The thing is, those beats can work, if they’re given the right set-up. L.A. Confidential, which covers most of the same narrative ground as this film, hits its mark with style even while relying on some classic tropes (the crooked Irish chief, the rogue noble badge, etc.). But films like that work because the makers believably remove the distance between themselves and their subjects: for those two or so hours, they believe in what they’re saying, and they sell you on that belief, and you subsequently buy into the film. Fleischer, though, never quite feels committed. Maybe it’s because his first two features were genre-blending send-ups of their respective predecessors: Zombieland was an action-comedy about the end of the world, and 30 Minutes or Less was a riff on conventional thrillers. Gangster Squad isn’t that movie, though, or at least it doesn’t feel like it wants to be. It’s got moments of levity, but ultimately it’s intended to be a dramatic account of good vs. evil, and of the internal battles we all wage as we try to figure out how far we’re willing to go to do the right thing. Fleischer waffles on this, though. He’s got talent — Zombieland was hilarious — but he never quite manages to sell the drama here, or make us believe he cares.

The cast isn’t much support, either. Brolin’s woodenness makes him precisely the wrong fit for O’Mara. You never get the feeling that there’s anything happening behind his eyes. Brolin’s fantastic at roles that require him to bottle up his feelings while he backs into a corner, like the panicky Dan White of Milk or the desperate Llewelyn Moss of No Country for Old Men. Here, though, he comes across as too single-minded in his dedication to pursuing Cohen for his softer moments to ring true. His declarations of friendship sound forced, and there’s zero chemistry between him and Mireille Enos, acting her ass off as John’s worried wife and not getting much in return. Gosling, meanwhile, speaks in a higher register than normal, and Penn tries to chew the walls while emoting through heavy prosthetics. Emma Stone, whose hallmarks are wit and humor and style, might as well be part of the scenery. She plays Grace Faraday, who’s quasi-dating Cohen when she starts going out with Wooters, and her character never feels like anything besides a physical place-holder for plot points.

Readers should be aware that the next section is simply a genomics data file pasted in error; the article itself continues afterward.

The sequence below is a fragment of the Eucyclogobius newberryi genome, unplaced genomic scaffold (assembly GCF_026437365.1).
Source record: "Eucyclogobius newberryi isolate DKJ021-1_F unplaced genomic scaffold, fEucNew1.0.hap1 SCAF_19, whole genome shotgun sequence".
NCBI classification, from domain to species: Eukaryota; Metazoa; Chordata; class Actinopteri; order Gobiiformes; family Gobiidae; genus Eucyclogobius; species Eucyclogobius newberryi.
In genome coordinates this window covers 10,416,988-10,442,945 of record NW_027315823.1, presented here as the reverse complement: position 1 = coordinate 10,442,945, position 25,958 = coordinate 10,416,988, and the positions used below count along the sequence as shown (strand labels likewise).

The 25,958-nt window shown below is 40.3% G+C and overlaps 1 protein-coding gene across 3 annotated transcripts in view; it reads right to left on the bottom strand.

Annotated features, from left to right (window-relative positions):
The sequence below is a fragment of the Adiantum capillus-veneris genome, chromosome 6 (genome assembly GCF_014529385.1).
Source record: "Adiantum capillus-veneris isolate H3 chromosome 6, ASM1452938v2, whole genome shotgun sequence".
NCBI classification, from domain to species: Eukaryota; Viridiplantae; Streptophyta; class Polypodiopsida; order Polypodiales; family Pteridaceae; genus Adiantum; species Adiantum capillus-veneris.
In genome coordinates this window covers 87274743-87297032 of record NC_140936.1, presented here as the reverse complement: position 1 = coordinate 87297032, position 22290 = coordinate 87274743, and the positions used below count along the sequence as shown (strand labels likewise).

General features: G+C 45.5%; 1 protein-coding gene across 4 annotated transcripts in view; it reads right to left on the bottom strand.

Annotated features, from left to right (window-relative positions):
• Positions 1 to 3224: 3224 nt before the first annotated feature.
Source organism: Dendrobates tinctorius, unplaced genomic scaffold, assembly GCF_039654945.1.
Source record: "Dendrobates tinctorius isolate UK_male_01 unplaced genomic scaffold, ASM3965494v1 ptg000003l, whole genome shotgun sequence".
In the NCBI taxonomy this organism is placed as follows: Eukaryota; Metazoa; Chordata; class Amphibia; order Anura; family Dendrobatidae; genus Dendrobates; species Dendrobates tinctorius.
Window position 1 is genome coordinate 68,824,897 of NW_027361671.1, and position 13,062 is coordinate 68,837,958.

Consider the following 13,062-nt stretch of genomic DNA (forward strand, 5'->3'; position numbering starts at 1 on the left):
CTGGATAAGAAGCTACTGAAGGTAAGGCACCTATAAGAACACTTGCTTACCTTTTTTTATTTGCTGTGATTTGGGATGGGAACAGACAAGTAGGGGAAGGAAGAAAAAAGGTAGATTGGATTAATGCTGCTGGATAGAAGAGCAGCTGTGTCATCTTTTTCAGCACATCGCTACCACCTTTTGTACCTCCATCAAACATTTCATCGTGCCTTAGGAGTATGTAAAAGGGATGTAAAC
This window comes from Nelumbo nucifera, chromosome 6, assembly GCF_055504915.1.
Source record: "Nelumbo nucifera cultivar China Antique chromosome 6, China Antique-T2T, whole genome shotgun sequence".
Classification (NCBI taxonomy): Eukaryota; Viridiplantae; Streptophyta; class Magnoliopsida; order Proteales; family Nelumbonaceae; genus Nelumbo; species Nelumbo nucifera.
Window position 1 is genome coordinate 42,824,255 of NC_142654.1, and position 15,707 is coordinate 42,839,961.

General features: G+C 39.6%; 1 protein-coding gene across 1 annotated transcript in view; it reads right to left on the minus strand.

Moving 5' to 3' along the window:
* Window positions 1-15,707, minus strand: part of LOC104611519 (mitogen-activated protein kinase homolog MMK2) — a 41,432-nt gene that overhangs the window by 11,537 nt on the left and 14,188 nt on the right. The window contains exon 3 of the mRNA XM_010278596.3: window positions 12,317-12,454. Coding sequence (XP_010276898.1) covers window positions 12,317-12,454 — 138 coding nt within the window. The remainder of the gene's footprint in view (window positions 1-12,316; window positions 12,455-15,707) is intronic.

Gangster Squad is, in a lot of ways, a train wreck, but I wasn’t kidding when I said it was fascinating. I found myself especially compelled by a massive Chinatown shootout that’s supposed to mark a turning point in the narrative but instead feels the same as every other action sequence in the film, right down to the awkward direction and geographically blind staging. This is the sequence that replaced the one originally set in a movie theater, which featured criminals shooting through a screen and into a crowd in a bold if logistically questionable attempt to kill the cops on their trail. (You can see it around the 2:00 mark here.) That bit was excised after last summer’s theater shooting in Aurora, Colorado, but the one that replaced it is similarly violent: people are shot, a few civilians get taken out with a car bomb, etc. Not to mention the fact that the rest of the movie features mass shootings, some stabbings, and one guy getting killed by a drill to the face. The Chinatown sequence isn’t any different, it just lets us pretend it is, which is Gangster Squad’s whole problem. It feels processed and focus-grouped to death, the result of a thousand people with no conviction singing a chorus of apathy. It is, by its own design, a movie devoid of belief in anything other than the safest plan, the most well-trodden road, the least rewarding story. It’s everything you’ve ever seen, and you’ll forget it the moment it ends, if not sooner.

Daniel Carlson is the managing editor of Pajiba and a member of the Houston Film Critics Society and the Online Film Critics Society. You can also find him on Twitter.